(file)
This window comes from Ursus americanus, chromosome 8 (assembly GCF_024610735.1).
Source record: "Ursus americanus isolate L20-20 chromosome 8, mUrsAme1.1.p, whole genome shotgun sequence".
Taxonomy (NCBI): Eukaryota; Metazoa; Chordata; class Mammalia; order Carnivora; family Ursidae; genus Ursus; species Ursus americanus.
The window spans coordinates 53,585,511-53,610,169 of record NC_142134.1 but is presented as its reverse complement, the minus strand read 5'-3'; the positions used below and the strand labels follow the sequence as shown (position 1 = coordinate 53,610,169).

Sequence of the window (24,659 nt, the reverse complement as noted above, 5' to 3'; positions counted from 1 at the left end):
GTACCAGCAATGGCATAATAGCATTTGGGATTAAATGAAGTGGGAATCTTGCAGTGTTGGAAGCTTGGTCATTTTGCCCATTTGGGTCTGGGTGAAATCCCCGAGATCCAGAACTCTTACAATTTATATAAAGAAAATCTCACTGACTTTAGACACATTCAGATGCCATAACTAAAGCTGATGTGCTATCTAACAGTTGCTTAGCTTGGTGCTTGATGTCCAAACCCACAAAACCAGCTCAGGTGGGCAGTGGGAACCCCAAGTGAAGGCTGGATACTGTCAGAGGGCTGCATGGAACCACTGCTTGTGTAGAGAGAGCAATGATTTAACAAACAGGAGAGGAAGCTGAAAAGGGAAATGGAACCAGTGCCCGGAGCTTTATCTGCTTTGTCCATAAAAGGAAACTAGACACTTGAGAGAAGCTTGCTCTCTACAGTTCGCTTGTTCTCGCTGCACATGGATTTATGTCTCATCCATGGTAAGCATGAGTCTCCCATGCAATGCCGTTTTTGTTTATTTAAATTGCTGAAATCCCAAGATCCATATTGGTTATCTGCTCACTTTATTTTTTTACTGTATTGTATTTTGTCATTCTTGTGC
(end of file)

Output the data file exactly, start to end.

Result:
This window comes from Ursus americanus, chromosome 8 (assembly GCF_024610735.1).
Source record: "Ursus americanus isolate L20-20 chromosome 8, mUrsAme1.1.p, whole genome shotgun sequence".
Taxonomy (NCBI): Eukaryota; Metazoa; Chordata; class Mammalia; order Carnivora; family Ursidae; genus Ursus; species Ursus americanus.
The window spans coordinates 53,585,511-53,610,169 of record NC_142134.1 but is presented as its reverse complement, the minus strand read 5'-3'; the positions used below and the strand labels follow the sequence as shown (position 1 = coordinate 53,610,169).

Sequence of the window (24,659 nt, the reverse complement as noted above, 5' to 3'; positions counted from 1 at the left end):
GTACCAGCAATGGCATAATAGCATTTGGGATTAAATGAAGTGGGAATCTTGCAGTGTTGGAAGCTTGGTCATTTTGCCCATTTGGGTCTGGGTGAAATCCCCGAGATCCAGAACTCTTACAATTTATATAAAGAAAATCTCACTGACTTTAGACACATTCAGATGCCATAACTAAAGCTGATGTGCTATCTAACAGTTGCTTAGCTTGGTGCTTGATGTCCAAACCCACAAAACCAGCTCAGGTGGGCAGTGGGAACCCCAAGTGAAGGCTGGATACTGTCAGAGGGCTGCATGGAACCACTGCTTGTGTAGAGAGAGCAATGATTTAACAAACAGGAGAGGAAGCTGAAAAGGGAAATGGAACCAGTGCCCGGAGCTTTATCTGCTTTGTCCATAAAAGGAAACTAGACACTTGAGAGAAGCTTGCTCTCTACAGTTCGCTTGTTCTCGCTGCACATGGATTTATGTCTCATCCATGGTAAGCATGAGTCTCCCATGCAATGCCGTTTTTGTTTATTTAAATTGCTGAAATCCCAAGATCCATATTGGTTATCTGCTCACTTTATTTTTTTACTGTATTGTATTTTGTCATTCTTGTGC